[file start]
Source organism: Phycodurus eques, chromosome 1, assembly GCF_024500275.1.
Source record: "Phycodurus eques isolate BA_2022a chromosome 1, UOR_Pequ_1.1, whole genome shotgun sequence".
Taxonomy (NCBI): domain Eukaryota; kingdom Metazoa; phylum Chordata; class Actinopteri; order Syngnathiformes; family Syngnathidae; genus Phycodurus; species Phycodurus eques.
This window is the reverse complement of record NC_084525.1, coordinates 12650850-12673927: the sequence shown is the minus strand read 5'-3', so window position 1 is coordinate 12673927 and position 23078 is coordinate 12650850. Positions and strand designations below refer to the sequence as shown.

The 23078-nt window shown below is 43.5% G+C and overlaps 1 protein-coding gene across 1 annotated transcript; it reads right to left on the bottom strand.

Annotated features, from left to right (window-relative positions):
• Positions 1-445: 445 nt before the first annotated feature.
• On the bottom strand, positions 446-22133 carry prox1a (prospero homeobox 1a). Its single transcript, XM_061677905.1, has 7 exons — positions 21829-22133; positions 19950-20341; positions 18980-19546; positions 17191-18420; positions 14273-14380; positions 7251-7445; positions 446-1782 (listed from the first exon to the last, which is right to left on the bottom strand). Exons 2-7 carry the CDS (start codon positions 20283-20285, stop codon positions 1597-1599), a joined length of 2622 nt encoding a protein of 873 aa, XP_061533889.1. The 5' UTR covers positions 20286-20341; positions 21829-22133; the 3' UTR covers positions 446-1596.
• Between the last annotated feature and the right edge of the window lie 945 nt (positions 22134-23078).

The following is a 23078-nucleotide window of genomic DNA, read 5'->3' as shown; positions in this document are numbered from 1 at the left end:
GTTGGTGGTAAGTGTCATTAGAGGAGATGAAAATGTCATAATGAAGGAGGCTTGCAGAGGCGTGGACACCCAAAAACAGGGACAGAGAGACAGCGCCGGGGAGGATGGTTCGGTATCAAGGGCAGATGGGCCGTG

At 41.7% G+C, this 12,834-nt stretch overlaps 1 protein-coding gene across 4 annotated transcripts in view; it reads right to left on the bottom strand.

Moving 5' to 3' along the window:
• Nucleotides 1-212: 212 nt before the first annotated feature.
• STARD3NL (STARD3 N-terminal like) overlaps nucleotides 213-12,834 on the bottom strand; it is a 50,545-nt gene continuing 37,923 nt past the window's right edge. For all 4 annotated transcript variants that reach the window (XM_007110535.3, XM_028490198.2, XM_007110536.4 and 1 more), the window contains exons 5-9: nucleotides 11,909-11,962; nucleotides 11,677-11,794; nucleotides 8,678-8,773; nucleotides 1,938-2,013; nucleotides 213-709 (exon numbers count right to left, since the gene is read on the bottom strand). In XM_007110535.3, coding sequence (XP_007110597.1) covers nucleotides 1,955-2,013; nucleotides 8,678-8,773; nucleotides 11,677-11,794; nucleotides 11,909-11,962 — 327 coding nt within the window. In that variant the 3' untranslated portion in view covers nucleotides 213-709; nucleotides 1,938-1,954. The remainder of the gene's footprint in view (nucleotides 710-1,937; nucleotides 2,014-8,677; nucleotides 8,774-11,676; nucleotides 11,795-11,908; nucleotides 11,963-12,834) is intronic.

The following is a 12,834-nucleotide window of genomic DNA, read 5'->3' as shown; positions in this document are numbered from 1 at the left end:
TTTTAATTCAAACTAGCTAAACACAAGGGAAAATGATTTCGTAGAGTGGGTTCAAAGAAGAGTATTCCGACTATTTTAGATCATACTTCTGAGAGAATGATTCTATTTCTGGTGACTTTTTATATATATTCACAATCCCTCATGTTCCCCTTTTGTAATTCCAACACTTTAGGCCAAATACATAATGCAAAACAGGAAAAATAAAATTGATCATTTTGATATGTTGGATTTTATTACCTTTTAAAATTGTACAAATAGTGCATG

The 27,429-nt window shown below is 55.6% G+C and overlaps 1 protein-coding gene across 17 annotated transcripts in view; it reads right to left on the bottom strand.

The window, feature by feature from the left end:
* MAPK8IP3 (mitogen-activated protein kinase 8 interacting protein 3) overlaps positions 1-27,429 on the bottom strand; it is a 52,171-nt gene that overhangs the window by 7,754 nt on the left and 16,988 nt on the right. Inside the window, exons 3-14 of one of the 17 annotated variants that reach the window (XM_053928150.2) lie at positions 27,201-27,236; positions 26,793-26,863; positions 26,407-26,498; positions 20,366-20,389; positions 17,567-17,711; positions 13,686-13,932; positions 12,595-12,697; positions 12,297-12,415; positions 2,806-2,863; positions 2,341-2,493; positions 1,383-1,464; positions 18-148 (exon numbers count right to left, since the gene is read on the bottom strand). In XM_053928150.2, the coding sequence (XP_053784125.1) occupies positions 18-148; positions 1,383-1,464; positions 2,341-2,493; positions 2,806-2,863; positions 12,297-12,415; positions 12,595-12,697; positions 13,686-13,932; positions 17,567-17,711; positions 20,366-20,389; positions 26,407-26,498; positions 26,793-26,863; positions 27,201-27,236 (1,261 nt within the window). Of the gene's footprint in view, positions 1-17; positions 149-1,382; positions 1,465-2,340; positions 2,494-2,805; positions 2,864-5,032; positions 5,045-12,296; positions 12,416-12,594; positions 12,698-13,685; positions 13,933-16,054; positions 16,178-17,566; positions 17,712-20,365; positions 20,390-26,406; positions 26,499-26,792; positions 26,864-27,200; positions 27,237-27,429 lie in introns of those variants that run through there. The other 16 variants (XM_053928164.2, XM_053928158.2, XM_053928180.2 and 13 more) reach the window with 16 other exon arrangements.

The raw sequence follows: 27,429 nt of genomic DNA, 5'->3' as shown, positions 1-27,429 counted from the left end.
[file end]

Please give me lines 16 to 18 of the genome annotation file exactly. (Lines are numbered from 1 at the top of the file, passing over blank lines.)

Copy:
The following is a 12,834-nucleotide window of genomic DNA, read 5'->3' as shown; positions in this document are numbered from 1 at the left end:
TTTTAATTCAAACTAGCTAAACACAAGGGAAAATGATTTCGTAGAGTGGGTTCAAAGAAGAGTATTCCGACTATTTTAGATCATACTTCTGAGAGAATGATTCTATTTCTGGTGACTTTTTATATATATTCACAATCCCTCATGTTCCCCTTTTGTAATTCCAACACTTTAGGCCAAATACATAATGCAAAACAGGAAAAATAAAATTGATCATTTTGATATGTTGGATTTTATTACCTTTTAAAATTGTACAAATAGTGCATG

The 27,429-nt window shown below is 55.6% G+C and overlaps 1 protein-coding gene across 17 annotated transcripts in view; it reads right to left on the bottom strand.